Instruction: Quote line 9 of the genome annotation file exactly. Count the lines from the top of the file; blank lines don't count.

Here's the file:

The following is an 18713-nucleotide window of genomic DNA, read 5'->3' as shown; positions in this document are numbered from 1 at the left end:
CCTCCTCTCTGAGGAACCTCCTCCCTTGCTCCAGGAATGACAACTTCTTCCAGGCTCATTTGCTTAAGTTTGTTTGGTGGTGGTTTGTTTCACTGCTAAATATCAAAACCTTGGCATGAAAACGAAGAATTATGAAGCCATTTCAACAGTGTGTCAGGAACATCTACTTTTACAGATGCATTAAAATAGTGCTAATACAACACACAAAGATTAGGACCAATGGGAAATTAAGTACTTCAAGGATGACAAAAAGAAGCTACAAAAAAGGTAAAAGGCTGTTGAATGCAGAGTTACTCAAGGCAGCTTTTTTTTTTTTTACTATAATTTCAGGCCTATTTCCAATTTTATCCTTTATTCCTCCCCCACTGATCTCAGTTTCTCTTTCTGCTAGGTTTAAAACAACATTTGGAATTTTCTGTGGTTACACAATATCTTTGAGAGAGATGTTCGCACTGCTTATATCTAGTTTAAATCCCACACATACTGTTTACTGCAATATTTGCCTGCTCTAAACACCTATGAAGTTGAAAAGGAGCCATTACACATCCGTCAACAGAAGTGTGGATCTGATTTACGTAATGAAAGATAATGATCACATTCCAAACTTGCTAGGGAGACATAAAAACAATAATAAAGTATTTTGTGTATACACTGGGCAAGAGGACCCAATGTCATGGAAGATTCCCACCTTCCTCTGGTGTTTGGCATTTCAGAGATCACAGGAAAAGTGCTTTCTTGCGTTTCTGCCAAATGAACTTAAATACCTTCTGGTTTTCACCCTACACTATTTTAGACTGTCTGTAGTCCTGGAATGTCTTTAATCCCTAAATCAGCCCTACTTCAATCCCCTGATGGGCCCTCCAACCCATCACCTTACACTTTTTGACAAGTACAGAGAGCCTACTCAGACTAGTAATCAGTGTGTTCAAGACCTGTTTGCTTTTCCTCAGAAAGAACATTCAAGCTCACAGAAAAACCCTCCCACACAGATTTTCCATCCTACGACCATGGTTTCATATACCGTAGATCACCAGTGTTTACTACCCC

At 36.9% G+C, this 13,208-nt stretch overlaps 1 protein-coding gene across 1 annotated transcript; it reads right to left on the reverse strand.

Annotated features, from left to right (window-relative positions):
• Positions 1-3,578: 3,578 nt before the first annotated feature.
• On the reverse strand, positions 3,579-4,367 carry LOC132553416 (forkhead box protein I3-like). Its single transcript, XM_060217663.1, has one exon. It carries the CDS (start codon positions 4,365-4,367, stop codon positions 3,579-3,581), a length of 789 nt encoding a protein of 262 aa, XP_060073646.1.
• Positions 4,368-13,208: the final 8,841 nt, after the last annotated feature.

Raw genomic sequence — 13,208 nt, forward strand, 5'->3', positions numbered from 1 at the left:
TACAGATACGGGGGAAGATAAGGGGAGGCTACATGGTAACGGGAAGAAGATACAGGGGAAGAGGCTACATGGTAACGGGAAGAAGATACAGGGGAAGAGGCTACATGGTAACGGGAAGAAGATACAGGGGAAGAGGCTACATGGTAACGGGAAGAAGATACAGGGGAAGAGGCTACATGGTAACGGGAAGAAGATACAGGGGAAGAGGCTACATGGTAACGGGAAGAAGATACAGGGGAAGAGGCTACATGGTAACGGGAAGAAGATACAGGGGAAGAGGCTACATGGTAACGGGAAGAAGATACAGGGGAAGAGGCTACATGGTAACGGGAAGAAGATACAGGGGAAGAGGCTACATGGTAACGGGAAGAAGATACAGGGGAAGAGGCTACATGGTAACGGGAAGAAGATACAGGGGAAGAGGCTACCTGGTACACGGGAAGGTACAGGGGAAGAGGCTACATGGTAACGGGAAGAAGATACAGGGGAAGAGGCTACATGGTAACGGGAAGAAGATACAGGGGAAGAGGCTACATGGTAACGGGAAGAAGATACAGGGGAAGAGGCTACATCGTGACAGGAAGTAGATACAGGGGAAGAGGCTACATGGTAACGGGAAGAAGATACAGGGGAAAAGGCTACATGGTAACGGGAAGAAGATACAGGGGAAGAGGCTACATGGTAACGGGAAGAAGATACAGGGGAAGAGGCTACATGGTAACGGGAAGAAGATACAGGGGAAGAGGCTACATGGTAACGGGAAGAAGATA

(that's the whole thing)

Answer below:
TACAGATACGGGGGAAGATAAGGGGAGGCTACATGGTAACGGGAAGAAGATACAGGGGAAGAGGCTACATGGTAACGGGAAGAAGATACAGGGGAAGAGGCTACATGGTAACGGGAAGAAGATACAGGGGAAGAGGCTACATGGTAACGGGAAGAAGATACAGGGGAAGAGGCTACATGGTAACGGGAAGAAGATACAGGGGAAGAGGCTACATGGTAACGGGAAGAAGATACAGGGGAAGAGGCTACATGGTAACGGGAAGAAGATACAGGGGAAGAGGCTACATGGTAACGGGAAGAAGATACAGGGGAAGAGGCTACATGGTAACGGGAAGAAGATACAGGGGAAGAGGCTACATGGTAACGGGAAGAAGATACAGGGGAAGAGGCTACATGGTAACGGGAAGAAGATACAGGGGAAGAGGCTACCTGGTACACGGGAAGGTACAGGGGAAGAGGCTACATGGTAACGGGAAGAAGATACAGGGGAAGAGGCTACATGGTAACGGGAAGAAGATACAGGGGAAGAGGCTACATGGTAACGGGAAGAAGATACAGGGGAAGAGGCTACATCGTGACAGGAAGTAGATACAGGGGAAGAGGCTACATGGTAACGGGAAGAAGATACAGGGGAAAAGGCTACATGGTAACGGGAAGAAGATACAGGGGAAGAGGCTACATGGTAACGGGAAGAAGATACAGGGGAAGAGGCTACATGGTAACGGGAAGAAGATACAGGGGAAGAGGCTACATGGTAACGGGAAGAAGATA